Florence Lawrence
(01/02/1886 - 12/28/1938)

Florence Lawrence was a Canadian inventor and silent film actress, who is often referred to as "The First Movie Star". She was also known as "The Biograph Girl", "The Imp Girl" and "The Girl of a Thousand Faces". During her lifetime, Lawrence appeared in more than 270 films for various motion picture companies.

Born Florence Annie Bridgwood in the Canadian city of Hamilton, Ontario, she was the child of Charlotte A. Bridgwood, a vaudeville actress who went by the name Lotta Lawrence, was the leading lady and director of the Lawrence Dramatic Company. Nothing is known of her father. Florence's surname was changed at age four to her mother's stage name. While she was still a small child, Florence, her mother and two older brothers moved from Hamilton, Ontario to Buffalo, New York. She attended local schools and developed her athletic skills, in particular horseback riding and ice-skating.

She was one of several Canadian pioneers in the film industry who were attracted by the rapid growth of the fledgling motion picture business. In 1906, at twenty years of age, she made her first motion picture. The next year, she appeared in 38 movies for the Vitagraph film company.

After touring with the road show for a year, Lawrence resolved that she would 'never again lead that gypsy life.' In the spring of 1908 she returned to Vitagraph where she played the lead role in The Dispatch Beare. Largely as a result of her equestrian skills, she received parts in eleven films in the next five months. Also at Vitagraph was a young actor, Harry Solter, who was looking for 'a young, beautiful equestrian girl' to star in a film to be produced by the Biograph Studios under the direction of D.W. Griffith. Griffith, the head of Biograph Studios, saw one of Vitagraph's films with a beautiful blonde-haired woman whose screen presence captured his interest but he wanted to give the part to Biograph's leading lady, Florence Turner, but Lawrence managed to convince Solter and Griffith that she was the best suited for the starring role in The Girl and the Outlaw. Because the film's actors received no mention, Griffith had to make discreet enquiries to learn she was Florence Lawrence and to arranged a meeting. With the Vitagraph Company, she had been earning $20 a week but over and above acting, she was required to work as a costume seamstress. Griffith offered her a job acting only and with a raise to $25 a week that Florence jumped at.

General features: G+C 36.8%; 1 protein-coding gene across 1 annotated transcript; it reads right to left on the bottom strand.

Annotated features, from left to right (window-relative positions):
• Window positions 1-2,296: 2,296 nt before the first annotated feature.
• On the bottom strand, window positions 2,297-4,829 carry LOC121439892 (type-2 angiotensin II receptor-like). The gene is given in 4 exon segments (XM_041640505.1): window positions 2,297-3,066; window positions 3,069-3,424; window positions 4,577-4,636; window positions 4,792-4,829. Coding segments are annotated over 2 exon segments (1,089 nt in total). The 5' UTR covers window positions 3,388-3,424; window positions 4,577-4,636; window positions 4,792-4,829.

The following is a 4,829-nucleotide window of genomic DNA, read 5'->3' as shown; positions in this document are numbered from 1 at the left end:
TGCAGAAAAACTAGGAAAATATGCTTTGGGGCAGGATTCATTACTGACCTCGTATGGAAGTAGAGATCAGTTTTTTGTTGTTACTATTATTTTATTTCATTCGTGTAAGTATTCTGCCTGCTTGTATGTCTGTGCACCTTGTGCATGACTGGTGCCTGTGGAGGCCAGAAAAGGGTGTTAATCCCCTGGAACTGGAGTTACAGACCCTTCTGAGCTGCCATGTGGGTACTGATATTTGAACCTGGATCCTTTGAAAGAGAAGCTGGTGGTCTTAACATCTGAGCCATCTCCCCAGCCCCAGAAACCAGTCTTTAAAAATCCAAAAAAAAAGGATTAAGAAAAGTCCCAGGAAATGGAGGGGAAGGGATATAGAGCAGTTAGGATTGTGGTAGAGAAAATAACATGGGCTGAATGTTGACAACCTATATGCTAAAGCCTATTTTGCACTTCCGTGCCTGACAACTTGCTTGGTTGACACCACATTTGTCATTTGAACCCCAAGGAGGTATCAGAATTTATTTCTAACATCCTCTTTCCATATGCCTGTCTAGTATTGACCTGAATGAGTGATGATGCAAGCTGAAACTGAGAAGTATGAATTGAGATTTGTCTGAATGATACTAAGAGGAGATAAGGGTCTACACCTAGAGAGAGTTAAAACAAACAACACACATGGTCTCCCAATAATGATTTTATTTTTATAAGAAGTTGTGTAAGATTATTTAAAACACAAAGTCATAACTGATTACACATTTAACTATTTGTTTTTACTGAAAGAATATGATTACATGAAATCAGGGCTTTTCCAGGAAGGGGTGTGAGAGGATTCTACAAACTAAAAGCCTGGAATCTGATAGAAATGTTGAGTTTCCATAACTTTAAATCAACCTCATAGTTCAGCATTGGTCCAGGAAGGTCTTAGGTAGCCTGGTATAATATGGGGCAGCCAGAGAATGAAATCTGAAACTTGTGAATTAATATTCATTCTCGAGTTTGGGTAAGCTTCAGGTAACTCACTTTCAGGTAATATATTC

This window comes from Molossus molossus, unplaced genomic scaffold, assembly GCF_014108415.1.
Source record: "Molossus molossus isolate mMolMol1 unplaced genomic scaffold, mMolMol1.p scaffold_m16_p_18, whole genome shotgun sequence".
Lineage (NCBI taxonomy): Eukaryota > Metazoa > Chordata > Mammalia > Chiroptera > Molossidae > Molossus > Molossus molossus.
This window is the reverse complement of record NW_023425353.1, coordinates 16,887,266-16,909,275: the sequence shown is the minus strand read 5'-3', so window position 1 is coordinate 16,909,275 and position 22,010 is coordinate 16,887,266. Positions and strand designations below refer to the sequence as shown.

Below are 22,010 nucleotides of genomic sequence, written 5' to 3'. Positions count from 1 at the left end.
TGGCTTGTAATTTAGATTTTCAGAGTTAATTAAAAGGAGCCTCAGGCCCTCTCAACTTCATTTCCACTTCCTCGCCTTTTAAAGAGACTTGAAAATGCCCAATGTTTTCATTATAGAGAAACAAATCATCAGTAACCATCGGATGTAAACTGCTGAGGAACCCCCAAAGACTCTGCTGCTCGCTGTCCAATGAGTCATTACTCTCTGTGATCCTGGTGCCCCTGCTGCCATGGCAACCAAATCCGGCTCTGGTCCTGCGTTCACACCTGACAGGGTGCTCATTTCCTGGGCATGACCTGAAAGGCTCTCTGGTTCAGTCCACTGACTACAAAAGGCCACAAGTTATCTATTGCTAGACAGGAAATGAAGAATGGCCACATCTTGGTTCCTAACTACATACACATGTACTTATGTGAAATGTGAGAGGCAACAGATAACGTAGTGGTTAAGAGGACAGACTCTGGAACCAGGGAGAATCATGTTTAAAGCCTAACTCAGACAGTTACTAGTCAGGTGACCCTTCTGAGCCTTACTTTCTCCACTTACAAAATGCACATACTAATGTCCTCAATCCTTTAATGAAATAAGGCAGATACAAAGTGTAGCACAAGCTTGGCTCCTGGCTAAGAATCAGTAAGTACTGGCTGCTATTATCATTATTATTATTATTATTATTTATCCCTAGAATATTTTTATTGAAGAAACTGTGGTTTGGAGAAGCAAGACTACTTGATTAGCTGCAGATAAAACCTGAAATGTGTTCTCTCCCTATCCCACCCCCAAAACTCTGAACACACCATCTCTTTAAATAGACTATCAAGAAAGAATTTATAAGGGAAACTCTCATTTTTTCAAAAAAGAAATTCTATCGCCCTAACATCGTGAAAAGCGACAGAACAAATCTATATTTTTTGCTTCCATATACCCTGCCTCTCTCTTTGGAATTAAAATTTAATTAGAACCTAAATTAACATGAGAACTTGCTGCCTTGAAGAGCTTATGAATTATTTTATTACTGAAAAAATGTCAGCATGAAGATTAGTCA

After her success in this role, she appeared as a society belle in Betrayed by a Handprint and as an Indian in The Red Girl. In total, she had parts in most of the sixty films directed by Griffith in 1908.

Lawrence quickly gained much popularity but because her name was never publicized, fans began writing the studio asking for it. But, even when her "anonymous" face had gained wide recognition, particularly after starring in the highly successful Resurrection, Biograph Studios only labeled her as "The Biograph Girl."

She continued to work for Biograph in 1909, and demanded to be paid by the week, rather than on a daily basis. Her demands were met, and she received double the normal rate of pay. She achieved great popularity in the Jones series, film's first comedy series. She played Mrs Jones in about twelve films, and became known as "The Biograph girl" because, at the time, the names of film actresses were not revealed. Even more popular than the Jones series were the dramatic love stories in which she co-starred with Arthur Johnson. The two played husband and wife in The Ingrate, and the adulterous lovers in Resurrection.

Lawrence and Solter in 1910 were able to join the Independent Motion Picture Company of America (IMP). The company, founded by Carl Laemmle, the owner of a film exchange (who later founded Universal Pictures, started his own motion picture company), was looking for experienced filmmakers and actors. Needing a star, he lured Lawrence away from Biograph by promising to give her a marquee, making her the first performer to be identified by name on screen and in film advertising.

Available Films

D. W. Griffith Director (1908-1909) Vol. #1

D. W. Griffith Director (1909) Vol. #2

D. W. Griffith Director (1909) Vol. #3